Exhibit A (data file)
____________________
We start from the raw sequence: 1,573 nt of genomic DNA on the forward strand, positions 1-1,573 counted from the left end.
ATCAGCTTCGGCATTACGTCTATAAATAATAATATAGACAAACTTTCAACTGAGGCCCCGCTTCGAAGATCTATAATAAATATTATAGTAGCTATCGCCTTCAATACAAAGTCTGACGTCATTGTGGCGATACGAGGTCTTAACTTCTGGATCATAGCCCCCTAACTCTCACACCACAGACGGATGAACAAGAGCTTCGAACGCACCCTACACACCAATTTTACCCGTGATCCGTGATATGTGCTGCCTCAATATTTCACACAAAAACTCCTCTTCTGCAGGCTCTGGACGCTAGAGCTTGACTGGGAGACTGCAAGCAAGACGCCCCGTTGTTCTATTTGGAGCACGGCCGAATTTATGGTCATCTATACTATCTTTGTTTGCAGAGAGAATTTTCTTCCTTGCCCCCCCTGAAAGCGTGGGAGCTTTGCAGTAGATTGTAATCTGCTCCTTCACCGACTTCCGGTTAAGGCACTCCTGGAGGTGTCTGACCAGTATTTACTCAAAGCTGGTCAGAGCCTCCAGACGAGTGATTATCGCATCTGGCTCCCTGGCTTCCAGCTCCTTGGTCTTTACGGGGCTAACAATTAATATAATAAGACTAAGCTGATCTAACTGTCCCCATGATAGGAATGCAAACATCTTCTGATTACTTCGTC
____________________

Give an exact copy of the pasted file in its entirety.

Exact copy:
We start from the raw sequence: 1,573 nt of genomic DNA on the forward strand, positions 1-1,573 counted from the left end.
ATCAGCTTCGGCATTACGTCTATAAATAATAATATAGACAAACTTTCAACTGAGGCCCCGCTTCGAAGATCTATAATAAATATTATAGTAGCTATCGCCTTCAATACAAAGTCTGACGTCATTGTGGCGATACGAGGTCTTAACTTCTGGATCATAGCCCCCTAACTCTCACACCACAGACGGATGAACAAGAGCTTCGAACGCACCCTACACACCAATTTTACCCGTGATCCGTGATATGTGCTGCCTCAATATTTCACACAAAAACTCCTCTTCTGCAGGCTCTGGACGCTAGAGCTTGACTGGGAGACTGCAAGCAAGACGCCCCGTTGTTCTATTTGGAGCACGGCCGAATTTATGGTCATCTATACTATCTTTGTTTGCAGAGAGAATTTTCTTCCTTGCCCCCCCTGAAAGCGTGGGAGCTTTGCAGTAGATTGTAATCTGCTCCTTCACCGACTTCCGGTTAAGGCACTCCTGGAGGTGTCTGACCAGTATTTACTCAAAGCTGGTCAGAGCCTCCAGACGAGTGATTATCGCATCTGGCTCCCTGGCTTCCAGCTCCTTGGTCTTTACGGGGCTAACAATTAATATAATAAGACTAAGCTGATCTAACTGTCCCCATGATAGGAATGCAAACATCTTCTGATTACTTCGTC